Man's Rise to Civilization As Shown by the Indians of North America from Primeval Times to the Coming of the Industrial State.
http://www.amazon.com/Civilization-Indians-America-Primeval-Industrial/dp/0525152695%3FSubscriptionId%3DAKIAILSHYYTFIVPWUY6Q%26tag%3Dduckduckgo-d-20%26linkCode%3Dxm2%26camp%3D2025%26creative%3D165953%26creativeASIN%3D0525152695

Not expensive used.

Fantastic book and still available, and I loved it so much I got it again. It changed my whole worldview down to the foundations.
 
 
+12 # economagic 2015-07-30 23:04
No bleepin' bleep, Sherlock. THANK you! And from a source that many of us pointy heads would never have expected.

If not too much breaks locally I will be retiring in a few months at age 70 (from teaching economics: don't trust anything any economist tells you, including me). I have actually dwelt in the "STEM" areas for most of my life, and one of the very few things I would do differently if I had a do-over would be to spend more time studying the humanities, especially the poets, dramatists, and writers of prose, who I now believe to be the people who have really had some grasp on the human condition, which is ultimately all that matters to us humans.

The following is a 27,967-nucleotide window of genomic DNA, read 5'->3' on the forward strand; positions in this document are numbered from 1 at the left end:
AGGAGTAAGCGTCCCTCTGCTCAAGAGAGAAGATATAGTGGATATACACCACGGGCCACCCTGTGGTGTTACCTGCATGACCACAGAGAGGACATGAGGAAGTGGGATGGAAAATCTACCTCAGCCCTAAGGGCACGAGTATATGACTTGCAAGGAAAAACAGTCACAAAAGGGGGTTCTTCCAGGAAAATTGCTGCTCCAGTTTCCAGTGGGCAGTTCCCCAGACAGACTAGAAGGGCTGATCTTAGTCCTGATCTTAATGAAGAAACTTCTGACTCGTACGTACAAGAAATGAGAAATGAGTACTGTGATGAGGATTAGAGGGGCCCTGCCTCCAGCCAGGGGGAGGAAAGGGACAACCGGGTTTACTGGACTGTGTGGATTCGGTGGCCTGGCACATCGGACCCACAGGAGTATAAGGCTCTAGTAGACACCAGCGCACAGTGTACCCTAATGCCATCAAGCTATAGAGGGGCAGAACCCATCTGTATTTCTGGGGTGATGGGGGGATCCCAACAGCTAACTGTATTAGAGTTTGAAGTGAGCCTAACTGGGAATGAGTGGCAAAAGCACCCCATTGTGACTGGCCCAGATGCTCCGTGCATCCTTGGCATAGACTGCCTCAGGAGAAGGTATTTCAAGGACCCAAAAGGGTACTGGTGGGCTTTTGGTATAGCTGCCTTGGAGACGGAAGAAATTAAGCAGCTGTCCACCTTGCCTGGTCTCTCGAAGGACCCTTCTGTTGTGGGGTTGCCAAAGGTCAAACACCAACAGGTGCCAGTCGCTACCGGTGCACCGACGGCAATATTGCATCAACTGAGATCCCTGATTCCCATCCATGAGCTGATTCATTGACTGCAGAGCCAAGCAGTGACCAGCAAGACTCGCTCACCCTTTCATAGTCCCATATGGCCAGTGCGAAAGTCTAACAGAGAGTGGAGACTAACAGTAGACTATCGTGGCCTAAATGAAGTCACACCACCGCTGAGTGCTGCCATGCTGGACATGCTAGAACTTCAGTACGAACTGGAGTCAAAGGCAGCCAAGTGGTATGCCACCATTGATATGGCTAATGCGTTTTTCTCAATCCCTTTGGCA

I have now added Margaret Atwood to my list.
 
 
+11 # janie1893 2015-07-31 00:06
The joke really is on us (humanity). We have always thought we are special.
We aren't! Like all life forms, we will have had our kick at the can. We blew it!
Once our species is gone, no one will even notice.
 
 
+8 # A_Har 2015-07-31 07:57
Quoting janie1893:
The joke really is on us (humanity). We have always thought we are special.
We aren't! Like all life forms, we will have had our kick at the can. We blew it!
Once our species is gone, no one will even notice.

Trouble is, we will take out the whole ecosystem with us. It will be a murder/suicide event.

That is how "special" we are: too stupid to live.
 
 
+9 # Peakspecies 2015-07-31 11:37
The only thing that will notice are the tens-of-million s of other species that we leave with a trashed life support system. But that doesn't count in the eyes of most homo sapiens who appear to be quite self-centered.
 
 
0 # chinaski 2015-07-31 00:15
Well by '76 we'll be a-ok.
 
 
+1 # FDRva 2015-07-31 01:32
Everything has changed.

Funny, that Wall Street invented carbon futures trading, about the same time that the corporate media went big--with all things green.

Surely, a coincidence, wink, wink.
 
 
-1 # FDRva 2015-07-31 01:38
Bubble,Bubble, toil and Trouble.

Fire Burn.

And cauldron bubble.

And the Bush/Clinton/Sa nders axis face some trouble.

Bush and Clinton at least, have a Trump card they can buy.
 
 
+2 # Anonymot 2015-07-31 04:18
"Meanwhile, courage: homo sapiens sapiens sometimes deserves his double plus for intelligence. Let’s hope we are about to start living in one of those times."

We won't start living in better times until we deal with this:
https://www.youtube.com/watch?v=U1Qt6a-vaNM
 
 
+2 # irvingwood 2015-07-31 04:47